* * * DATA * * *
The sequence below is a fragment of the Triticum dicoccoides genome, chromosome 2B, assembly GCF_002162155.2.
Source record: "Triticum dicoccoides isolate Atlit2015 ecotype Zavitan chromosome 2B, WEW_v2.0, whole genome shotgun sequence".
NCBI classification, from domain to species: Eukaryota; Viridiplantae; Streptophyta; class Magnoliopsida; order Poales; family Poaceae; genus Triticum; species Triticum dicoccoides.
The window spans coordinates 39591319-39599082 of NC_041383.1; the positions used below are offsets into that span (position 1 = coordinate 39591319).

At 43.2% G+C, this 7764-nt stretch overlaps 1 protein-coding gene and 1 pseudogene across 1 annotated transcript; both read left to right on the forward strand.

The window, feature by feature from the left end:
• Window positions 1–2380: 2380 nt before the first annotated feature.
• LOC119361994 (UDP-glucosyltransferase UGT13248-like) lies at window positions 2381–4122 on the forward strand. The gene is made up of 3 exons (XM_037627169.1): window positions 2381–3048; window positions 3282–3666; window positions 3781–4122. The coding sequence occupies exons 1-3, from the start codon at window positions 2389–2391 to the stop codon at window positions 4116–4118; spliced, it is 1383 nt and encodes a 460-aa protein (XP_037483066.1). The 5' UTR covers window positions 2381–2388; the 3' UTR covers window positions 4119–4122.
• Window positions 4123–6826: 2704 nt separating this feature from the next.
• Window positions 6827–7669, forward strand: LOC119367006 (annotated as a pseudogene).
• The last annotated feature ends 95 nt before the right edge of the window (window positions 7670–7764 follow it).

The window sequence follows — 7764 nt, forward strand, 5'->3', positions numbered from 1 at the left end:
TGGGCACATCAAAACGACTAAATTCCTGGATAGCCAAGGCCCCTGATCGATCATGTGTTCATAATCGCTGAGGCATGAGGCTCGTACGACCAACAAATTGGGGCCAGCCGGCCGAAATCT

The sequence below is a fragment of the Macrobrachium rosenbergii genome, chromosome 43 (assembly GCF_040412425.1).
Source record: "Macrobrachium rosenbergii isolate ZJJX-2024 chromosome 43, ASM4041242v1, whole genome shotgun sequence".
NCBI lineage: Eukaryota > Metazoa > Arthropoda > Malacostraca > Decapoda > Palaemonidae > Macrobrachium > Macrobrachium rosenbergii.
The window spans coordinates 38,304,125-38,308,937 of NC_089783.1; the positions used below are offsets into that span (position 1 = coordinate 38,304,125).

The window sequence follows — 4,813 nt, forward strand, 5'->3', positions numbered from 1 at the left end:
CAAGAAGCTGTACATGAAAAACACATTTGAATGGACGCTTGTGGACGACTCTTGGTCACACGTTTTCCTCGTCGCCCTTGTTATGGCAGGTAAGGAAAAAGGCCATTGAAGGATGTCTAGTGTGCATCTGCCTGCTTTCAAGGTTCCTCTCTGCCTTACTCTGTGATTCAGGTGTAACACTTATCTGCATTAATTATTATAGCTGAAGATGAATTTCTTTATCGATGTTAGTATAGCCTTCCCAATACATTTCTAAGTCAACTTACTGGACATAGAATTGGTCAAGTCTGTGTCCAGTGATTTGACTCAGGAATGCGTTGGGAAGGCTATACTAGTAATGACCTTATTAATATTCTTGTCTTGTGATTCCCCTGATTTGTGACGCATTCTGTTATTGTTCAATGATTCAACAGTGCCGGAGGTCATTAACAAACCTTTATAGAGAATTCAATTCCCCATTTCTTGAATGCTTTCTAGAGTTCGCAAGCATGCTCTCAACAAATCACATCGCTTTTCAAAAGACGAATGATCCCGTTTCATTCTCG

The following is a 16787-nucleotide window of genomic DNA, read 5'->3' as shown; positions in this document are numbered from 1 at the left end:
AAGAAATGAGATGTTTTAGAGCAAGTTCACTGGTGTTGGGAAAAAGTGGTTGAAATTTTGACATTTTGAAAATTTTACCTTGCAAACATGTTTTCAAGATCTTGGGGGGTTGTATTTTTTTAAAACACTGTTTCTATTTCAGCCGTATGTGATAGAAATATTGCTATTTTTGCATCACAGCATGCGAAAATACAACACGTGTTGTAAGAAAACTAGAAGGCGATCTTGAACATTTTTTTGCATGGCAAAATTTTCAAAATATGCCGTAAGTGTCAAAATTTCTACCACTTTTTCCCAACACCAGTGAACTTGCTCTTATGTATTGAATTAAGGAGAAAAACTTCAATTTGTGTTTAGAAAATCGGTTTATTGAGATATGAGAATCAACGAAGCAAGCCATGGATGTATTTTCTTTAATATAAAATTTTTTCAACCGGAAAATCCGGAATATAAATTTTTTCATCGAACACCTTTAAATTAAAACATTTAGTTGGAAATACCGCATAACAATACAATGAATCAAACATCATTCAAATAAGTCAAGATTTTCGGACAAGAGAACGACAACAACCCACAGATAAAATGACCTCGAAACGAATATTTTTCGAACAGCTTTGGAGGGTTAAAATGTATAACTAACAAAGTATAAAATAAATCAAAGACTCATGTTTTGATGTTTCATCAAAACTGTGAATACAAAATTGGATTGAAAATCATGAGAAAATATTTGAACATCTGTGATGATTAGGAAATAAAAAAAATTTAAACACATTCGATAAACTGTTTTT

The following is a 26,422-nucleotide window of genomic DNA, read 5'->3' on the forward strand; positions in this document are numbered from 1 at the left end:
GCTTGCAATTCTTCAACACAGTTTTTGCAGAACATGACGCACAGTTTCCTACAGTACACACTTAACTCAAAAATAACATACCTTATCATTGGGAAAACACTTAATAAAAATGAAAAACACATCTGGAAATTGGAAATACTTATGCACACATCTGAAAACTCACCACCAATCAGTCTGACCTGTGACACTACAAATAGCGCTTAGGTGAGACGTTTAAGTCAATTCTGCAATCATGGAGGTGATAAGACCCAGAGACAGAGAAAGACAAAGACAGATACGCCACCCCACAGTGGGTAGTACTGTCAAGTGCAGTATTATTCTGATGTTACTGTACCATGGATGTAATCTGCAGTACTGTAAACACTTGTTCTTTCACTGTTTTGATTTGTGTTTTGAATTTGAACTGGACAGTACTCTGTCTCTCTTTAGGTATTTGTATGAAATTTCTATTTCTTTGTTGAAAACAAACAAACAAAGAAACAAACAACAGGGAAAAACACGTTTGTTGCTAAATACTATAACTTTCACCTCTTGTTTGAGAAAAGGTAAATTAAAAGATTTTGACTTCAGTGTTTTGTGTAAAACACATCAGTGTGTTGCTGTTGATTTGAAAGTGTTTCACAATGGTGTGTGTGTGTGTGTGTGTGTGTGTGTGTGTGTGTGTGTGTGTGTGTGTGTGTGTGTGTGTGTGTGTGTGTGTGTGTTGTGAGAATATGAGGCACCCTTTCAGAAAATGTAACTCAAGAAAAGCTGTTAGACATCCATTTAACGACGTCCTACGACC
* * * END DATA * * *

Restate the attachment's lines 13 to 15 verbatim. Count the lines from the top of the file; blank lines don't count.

TGGGCACATCAAAACGACTAAATTCCTGGATAGCCAAGGCCCCTGATCGATCATGTGTTCATAATCGCTGAGGCATGAGGCTCGTACGACCAACAAATTGGGGCCAGCCGGCCGAAATCT

The sequence below is a fragment of the Macrobrachium rosenbergii genome, chromosome 43 (assembly GCF_040412425.1).
Source record: "Macrobrachium rosenbergii isolate ZJJX-2024 chromosome 43, ASM4041242v1, whole genome shotgun sequence".